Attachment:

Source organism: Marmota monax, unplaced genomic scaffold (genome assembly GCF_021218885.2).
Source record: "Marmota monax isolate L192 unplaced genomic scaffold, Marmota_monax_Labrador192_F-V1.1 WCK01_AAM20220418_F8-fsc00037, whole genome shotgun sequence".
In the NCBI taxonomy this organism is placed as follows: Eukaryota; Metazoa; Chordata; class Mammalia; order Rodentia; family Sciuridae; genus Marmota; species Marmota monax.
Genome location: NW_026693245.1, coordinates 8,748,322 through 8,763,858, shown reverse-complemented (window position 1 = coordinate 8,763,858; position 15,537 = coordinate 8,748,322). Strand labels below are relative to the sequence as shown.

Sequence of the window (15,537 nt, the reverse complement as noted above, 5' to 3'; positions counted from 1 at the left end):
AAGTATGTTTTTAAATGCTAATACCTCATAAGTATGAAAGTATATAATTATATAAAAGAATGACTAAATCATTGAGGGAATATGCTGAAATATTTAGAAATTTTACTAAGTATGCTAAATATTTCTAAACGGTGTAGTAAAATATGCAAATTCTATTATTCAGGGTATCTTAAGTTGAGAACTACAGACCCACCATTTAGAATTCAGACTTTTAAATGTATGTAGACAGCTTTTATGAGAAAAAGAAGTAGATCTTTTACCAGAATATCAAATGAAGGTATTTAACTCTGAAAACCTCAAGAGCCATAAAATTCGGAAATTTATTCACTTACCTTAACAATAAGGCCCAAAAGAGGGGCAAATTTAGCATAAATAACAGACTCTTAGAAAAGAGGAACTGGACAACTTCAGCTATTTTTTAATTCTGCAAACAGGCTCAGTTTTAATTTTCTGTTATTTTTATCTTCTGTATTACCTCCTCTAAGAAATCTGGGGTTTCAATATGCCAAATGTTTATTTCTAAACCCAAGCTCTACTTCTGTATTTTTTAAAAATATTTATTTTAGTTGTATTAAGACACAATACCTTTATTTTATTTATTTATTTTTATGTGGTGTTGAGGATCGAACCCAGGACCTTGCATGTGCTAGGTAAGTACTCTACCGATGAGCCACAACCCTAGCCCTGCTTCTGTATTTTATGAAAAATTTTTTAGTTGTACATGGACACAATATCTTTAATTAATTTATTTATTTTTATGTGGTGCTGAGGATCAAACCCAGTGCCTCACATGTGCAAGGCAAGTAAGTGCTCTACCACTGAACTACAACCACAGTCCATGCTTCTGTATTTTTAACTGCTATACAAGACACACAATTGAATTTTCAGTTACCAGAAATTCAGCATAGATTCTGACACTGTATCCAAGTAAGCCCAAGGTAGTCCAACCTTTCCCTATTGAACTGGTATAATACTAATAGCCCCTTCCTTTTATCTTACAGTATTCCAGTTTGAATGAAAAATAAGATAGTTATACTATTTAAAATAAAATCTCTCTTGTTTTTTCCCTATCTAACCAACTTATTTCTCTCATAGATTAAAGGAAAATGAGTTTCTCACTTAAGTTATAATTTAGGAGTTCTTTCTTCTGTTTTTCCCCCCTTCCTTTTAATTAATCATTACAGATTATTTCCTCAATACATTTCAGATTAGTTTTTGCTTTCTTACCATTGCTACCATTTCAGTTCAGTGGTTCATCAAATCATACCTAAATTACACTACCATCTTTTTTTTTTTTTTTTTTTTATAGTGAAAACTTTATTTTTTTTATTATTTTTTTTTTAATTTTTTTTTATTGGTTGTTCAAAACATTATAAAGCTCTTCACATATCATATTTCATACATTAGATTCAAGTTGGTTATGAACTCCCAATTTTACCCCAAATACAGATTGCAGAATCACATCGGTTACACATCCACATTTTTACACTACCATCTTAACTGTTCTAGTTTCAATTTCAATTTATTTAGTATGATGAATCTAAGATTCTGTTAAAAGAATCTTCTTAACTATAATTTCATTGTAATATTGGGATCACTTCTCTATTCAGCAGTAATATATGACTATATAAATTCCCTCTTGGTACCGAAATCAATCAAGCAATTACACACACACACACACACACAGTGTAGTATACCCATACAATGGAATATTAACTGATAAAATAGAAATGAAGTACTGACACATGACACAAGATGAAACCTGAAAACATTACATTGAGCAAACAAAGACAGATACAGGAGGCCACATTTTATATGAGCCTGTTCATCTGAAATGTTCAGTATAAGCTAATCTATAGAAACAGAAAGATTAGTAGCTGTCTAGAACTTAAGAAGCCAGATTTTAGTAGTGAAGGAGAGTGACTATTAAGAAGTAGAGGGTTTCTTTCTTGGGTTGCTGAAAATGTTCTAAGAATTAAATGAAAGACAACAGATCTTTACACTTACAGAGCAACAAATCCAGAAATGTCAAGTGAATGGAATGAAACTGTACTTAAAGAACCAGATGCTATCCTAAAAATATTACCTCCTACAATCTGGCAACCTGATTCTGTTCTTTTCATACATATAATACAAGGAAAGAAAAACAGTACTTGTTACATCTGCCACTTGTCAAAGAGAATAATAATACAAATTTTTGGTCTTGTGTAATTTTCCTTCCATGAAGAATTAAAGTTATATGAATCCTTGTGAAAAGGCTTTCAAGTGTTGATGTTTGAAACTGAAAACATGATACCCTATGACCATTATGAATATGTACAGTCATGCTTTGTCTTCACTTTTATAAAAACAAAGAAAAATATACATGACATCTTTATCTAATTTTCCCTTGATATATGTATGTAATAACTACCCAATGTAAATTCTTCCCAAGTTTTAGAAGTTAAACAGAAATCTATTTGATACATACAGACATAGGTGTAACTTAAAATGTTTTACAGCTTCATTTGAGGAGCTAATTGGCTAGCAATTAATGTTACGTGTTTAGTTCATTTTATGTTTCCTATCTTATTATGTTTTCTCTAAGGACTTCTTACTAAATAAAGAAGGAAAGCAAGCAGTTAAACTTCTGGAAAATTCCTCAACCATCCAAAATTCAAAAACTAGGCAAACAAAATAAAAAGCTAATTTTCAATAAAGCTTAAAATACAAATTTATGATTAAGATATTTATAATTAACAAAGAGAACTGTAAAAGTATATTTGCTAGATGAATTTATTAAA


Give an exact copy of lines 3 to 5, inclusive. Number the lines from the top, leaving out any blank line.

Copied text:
In the NCBI taxonomy this organism is placed as follows: Eukaryota; Metazoa; Chordata; class Mammalia; order Rodentia; family Sciuridae; genus Marmota; species Marmota monax.
Genome location: NW_026693245.1, coordinates 8,748,322 through 8,763,858, shown reverse-complemented (window position 1 = coordinate 8,763,858; position 15,537 = coordinate 8,748,322). Strand labels below are relative to the sequence as shown.

Sequence of the window (15,537 nt, the reverse complement as noted above, 5' to 3'; positions counted from 1 at the left end):